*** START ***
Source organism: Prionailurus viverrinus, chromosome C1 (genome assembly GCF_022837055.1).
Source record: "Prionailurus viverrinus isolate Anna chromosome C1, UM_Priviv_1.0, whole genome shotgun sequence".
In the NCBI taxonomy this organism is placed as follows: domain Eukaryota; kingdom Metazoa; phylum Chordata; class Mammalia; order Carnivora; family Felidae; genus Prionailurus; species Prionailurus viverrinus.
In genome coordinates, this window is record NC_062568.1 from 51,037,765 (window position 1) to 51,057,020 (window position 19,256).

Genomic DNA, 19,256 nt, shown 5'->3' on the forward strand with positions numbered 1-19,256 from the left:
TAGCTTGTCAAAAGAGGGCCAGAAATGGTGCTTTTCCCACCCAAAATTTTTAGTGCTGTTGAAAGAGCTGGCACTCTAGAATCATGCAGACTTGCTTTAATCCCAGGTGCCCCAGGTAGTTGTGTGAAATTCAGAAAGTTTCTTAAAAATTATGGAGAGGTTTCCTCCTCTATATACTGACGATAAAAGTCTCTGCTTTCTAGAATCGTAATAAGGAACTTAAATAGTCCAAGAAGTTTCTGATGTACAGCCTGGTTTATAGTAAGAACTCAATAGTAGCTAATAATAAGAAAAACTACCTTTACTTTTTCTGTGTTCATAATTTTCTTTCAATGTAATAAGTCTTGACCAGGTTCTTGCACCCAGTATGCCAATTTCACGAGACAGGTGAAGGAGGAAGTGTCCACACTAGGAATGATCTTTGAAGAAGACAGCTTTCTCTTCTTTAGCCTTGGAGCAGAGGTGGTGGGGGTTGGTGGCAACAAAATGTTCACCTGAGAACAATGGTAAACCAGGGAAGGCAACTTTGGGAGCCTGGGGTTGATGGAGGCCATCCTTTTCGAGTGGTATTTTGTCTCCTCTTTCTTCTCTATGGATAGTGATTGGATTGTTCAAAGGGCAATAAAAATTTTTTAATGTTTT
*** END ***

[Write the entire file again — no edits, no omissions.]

Source organism: Prionailurus viverrinus, chromosome C1 (genome assembly GCF_022837055.1).
Source record: "Prionailurus viverrinus isolate Anna chromosome C1, UM_Priviv_1.0, whole genome shotgun sequence".
In the NCBI taxonomy this organism is placed as follows: domain Eukaryota; kingdom Metazoa; phylum Chordata; class Mammalia; order Carnivora; family Felidae; genus Prionailurus; species Prionailurus viverrinus.
In genome coordinates, this window is record NC_062568.1 from 51,037,765 (window position 1) to 51,057,020 (window position 19,256).

Genomic DNA, 19,256 nt, shown 5'->3' on the forward strand with positions numbered 1-19,256 from the left:
TAGCTTGTCAAAAGAGGGCCAGAAATGGTGCTTTTCCCACCCAAAATTTTTAGTGCTGTTGAAAGAGCTGGCACTCTAGAATCATGCAGACTTGCTTTAATCCCAGGTGCCCCAGGTAGTTGTGTGAAATTCAGAAAGTTTCTTAAAAATTATGGAGAGGTTTCCTCCTCTATATACTGACGATAAAAGTCTCTGCTTTCTAGAATCGTAATAAGGAACTTAAATAGTCCAAGAAGTTTCTGATGTACAGCCTGGTTTATAGTAAGAACTCAATAGTAGCTAATAATAAGAAAAACTACCTTTACTTTTTCTGTGTTCATAATTTTCTTTCAATGTAATAAGTCTTGACCAGGTTCTTGCACCCAGTATGCCAATTTCACGAGACAGGTGAAGGAGGAAGTGTCCACACTAGGAATGATCTTTGAAGAAGACAGCTTTCTCTTCTTTAGCCTTGGAGCAGAGGTGGTGGGGGTTGGTGGCAACAAAATGTTCACCTGAGAACAATGGTAAACCAGGGAAGGCAACTTTGGGAGCCTGGGGTTGATGGAGGCCATCCTTTTCGAGTGGTATTTTGTCTCCTCTTTCTTCTCTATGGATAGTGATTGGATTGTTCAAAGGGCAATAAAAATTTTTTAATGTTTT